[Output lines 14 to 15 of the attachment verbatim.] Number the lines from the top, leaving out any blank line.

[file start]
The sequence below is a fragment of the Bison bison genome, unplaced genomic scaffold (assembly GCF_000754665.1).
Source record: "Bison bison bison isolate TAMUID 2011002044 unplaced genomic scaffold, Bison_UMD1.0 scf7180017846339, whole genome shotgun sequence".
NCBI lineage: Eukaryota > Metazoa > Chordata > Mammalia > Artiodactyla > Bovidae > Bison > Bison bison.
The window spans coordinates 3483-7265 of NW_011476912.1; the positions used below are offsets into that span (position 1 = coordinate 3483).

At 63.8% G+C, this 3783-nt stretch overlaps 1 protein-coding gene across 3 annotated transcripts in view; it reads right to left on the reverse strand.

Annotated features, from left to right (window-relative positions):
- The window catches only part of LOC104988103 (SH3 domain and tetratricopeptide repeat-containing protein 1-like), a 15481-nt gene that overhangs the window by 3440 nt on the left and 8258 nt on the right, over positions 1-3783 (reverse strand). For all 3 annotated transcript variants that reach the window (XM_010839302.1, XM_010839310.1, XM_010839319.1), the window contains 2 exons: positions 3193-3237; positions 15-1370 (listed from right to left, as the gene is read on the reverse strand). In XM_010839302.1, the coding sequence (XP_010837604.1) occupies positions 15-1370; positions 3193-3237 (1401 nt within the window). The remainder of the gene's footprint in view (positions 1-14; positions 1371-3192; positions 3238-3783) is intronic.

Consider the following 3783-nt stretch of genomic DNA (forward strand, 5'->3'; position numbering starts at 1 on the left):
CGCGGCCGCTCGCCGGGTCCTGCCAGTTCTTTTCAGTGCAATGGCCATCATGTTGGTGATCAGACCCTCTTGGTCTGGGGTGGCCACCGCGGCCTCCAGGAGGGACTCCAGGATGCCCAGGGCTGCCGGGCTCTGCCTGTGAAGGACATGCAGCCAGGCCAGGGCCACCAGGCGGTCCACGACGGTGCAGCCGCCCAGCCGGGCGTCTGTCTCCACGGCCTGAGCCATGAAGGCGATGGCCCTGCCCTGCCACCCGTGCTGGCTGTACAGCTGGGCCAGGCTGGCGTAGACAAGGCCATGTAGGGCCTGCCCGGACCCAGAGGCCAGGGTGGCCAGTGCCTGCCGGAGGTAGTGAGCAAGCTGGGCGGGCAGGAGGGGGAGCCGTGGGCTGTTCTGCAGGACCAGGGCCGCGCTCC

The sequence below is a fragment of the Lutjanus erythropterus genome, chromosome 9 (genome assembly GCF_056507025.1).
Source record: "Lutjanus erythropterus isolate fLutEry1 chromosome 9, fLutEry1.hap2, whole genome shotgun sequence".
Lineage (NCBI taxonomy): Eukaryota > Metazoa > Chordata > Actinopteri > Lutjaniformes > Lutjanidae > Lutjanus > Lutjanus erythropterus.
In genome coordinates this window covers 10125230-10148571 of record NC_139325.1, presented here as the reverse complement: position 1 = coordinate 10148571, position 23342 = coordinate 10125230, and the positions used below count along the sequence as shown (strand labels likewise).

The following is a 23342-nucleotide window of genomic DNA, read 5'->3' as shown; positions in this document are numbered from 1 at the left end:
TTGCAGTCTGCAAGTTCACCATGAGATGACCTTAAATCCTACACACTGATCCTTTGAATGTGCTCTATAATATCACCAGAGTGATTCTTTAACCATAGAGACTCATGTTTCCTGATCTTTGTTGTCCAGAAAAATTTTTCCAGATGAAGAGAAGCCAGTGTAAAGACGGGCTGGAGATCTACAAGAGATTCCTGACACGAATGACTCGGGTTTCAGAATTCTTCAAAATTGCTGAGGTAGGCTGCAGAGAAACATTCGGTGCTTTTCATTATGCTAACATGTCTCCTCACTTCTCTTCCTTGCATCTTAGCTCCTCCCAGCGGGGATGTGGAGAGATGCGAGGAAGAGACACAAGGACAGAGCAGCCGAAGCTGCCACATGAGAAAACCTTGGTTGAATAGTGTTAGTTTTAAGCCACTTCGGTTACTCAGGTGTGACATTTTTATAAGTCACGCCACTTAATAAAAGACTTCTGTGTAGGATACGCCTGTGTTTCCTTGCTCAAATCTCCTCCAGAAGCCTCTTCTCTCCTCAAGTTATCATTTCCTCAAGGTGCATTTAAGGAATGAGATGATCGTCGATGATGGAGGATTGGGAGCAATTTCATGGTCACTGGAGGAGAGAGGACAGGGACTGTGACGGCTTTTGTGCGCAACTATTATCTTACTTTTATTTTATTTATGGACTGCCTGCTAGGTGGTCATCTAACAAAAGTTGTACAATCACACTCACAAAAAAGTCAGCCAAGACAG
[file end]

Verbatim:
The following is a 23342-nucleotide window of genomic DNA, read 5'->3' as shown; positions in this document are numbered from 1 at the left end:
TTGCAGTCTGCAAGTTCACCATGAGATGACCTTAAATCCTACACACTGATCCTTTGAATGTGCTCTATAATATCACCAGAGTGATTCTTTAACCATAGAGACTCATGTTTCCTGATCTTTGTTGTCCAGAAAAATTTTTCCAGATGAAGAGAAGCCAGTGTAAAGACGGGCTGGAGATCTACAAGAGATTCCTGACACGAATGACTCGGGTTTCAGAATTCTTCAAAATTGCTGAGGTAGGCTGCAGAGAAACATTCGGTGCTTTTCATTATGCTAACATGTCTCCTCACTTCTCTTCCTTGCATCTTAGCTCCTCCCAGCGGGGATGTGGAGAGATGCGAGGAAGAGACACAAGGACAGAGCAGCCGAAGCTGCCACATGAGAAAACCTTGGTTGAATAGTGTTAGTTTTAAGCCACTTCGGTTACTCAGGTGTGACATTTTTATAAGTCACGCCACTTAATAAAAGACTTCTGTGTAGGATACGCCTGTGTTTCCTTGCTCAAATCTCCTCCAGAAGCCTCTTCTCTCCTCAAGTTATCATTTCCTCAAGGTGCATTTAAGGAATGAGATGATCGTCGATGATGGAGGATTGGGAGCAATTTCATGGTCACTGGAGGAGAGAGGACAGGGACTGTGACGGCTTTTGTGCGCAACTATTATCTTACTTTTATTTTATTTATGGACTGCCTGCTAGGTGGTCATCTAACAAAAGTTGTACAATCACACTCACAAAAAAGTCAGCCAAGACAG